His willingness to fight the battle alone partly explains this defeat. But not only that. With his decision to move away from the LF, he kind of surprised his traditional electorate, part of which prefers the LF, which doubled its score in the election and went from eight to 15 MPs.
On the other hand, he did not go far enough to attract a new public that is more sensitive to his discourse.
He is a bit caught between a rock and a hard place. “In 2018, in the wake of the 2016 settlement, people believed the false claims of the parties to the understanding, and did not hear our warnings,” he said.
However, everything changed on Oct. 17, 2019. The popular uprising firmly established the rupture between the ruling class and the people devastated by the fallout of an increasingly evident unprecedented economic crisis.
His supporters were in the street. A group of protesters espoused slogans that are very close to his. The Kataeb headquarters even became a refuge for protesters who were subjected to violence by the police.
This could have been his moment. A unique opportunity to become a prominent leader in the country presented itself. He could boast — unlike the LF leader Samir Geagea — that he moved to the opposition long before the Oct. 17 uprising.He could also boast — unlike most of the parties emanating from the uprising — that his party has a structure, a political line, a popular base and a history.
But this is precisely what a whole segment of the popular protest reproaches him for, seeing in him an heir to the system with which they want to break up.
“The Kataeb has not done the necessary critical assessment and historical revision,” said Karim Safieddine, an activist member of the Mada network, who contends that the Kataeb remains a confessional party despite its internal transformation.
“No matter what the Kataeb do, they will remain a Christian party whose discourse is marked by confessionalism, including Christian supremacy,” said Zeina Helou, a political activist, who recognized, however, the progress made by the party.
The name of the party, its history, and some of its speeches continue to deter a segment of the thawra (revolution) forces, stopping Sami Gemayel from being one of its leading figures.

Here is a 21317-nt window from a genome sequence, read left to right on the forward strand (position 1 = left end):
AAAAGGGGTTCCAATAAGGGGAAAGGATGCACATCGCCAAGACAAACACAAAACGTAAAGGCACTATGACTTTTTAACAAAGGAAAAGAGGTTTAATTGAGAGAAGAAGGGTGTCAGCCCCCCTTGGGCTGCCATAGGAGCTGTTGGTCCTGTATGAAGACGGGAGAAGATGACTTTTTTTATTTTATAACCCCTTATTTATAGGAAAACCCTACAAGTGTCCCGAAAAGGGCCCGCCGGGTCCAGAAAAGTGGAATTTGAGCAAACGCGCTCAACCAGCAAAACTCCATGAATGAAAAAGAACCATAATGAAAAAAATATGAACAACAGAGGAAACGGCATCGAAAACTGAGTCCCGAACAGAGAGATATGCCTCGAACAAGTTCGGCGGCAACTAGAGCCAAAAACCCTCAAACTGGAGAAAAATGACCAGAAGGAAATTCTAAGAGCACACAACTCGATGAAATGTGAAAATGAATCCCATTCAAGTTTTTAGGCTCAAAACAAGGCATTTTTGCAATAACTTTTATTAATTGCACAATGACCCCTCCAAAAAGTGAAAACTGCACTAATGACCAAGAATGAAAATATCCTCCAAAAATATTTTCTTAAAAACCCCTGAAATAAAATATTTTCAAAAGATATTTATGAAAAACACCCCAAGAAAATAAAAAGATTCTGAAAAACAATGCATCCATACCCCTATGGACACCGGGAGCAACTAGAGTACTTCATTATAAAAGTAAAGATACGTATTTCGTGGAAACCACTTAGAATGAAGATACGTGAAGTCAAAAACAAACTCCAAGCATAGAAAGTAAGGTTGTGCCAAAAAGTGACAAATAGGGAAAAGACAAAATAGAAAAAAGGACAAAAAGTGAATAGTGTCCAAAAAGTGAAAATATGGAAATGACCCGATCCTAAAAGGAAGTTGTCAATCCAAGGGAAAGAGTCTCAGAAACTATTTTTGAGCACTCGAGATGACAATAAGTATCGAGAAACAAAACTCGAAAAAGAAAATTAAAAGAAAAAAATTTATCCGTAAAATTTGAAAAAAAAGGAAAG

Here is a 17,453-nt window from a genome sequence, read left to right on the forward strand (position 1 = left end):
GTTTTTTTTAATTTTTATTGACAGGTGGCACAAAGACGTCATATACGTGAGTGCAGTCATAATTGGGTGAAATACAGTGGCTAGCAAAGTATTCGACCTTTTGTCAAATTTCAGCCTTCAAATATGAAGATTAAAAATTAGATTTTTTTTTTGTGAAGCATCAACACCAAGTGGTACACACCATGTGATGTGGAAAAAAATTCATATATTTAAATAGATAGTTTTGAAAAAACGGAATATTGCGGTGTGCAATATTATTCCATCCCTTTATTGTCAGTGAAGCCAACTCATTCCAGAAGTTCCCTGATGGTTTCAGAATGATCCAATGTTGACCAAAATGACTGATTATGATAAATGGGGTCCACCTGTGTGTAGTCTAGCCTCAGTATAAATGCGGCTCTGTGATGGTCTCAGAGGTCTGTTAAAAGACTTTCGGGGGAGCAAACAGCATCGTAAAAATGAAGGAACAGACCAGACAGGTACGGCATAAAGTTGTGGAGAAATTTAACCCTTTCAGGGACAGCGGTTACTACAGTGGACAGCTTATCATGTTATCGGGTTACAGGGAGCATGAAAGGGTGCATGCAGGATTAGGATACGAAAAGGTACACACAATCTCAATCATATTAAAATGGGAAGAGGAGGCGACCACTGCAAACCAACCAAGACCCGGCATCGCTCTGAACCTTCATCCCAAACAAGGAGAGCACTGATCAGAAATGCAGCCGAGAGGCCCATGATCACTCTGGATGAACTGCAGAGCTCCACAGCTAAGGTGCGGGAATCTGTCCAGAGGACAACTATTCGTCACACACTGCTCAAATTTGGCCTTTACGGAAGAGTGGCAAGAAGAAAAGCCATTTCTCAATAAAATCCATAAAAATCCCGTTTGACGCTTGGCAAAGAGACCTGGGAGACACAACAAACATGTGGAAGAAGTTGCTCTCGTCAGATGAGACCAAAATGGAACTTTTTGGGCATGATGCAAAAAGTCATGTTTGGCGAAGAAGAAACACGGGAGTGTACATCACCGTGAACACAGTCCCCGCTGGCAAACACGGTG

The question of an alliance with the Kataeb, whose MPs resigned after the Beirut port explosion on Aug. 4, 2020, was one of the main fault lines between the thawra groups.
“The Kataeb resigned from the government and used the institutions to fight their battles,” said Laury Haytayan, president of Taqaddom.
“We may have some remarks about their actions, but this is not the time to battle against Mr. Gemayel and his party, but rather for the opposition to join ranks against the political caste,” she added.
Marc Daou, also a member of Taqqadom and a candidate in the Chouf-Aley electoral district, said, “Priority today should be given to confronting Hezbollah and all the parties that continue to provide cover for its weapons, and this is not the case of the Kataeb who have taken clear positions [in this regard].”
Six years after decisively opting to position his party among the opposition', Sami Gemayel can perhaps finally reap the benefits of this choice in the elections scheduled for May 15.
Winning a larger number of seats in Parliament would validate his strategy of striking a balance between modernizing the party and respecting its identity and traditions.
However, securing fewer than the three seats his party has now could cause him to revise his calculation, so as not to be caught in a vice between the LF on the one hand and the thawra movements on the other.
This article was originally published in French in L'Orient-Le Jour. Translation by Joelle El Khoury.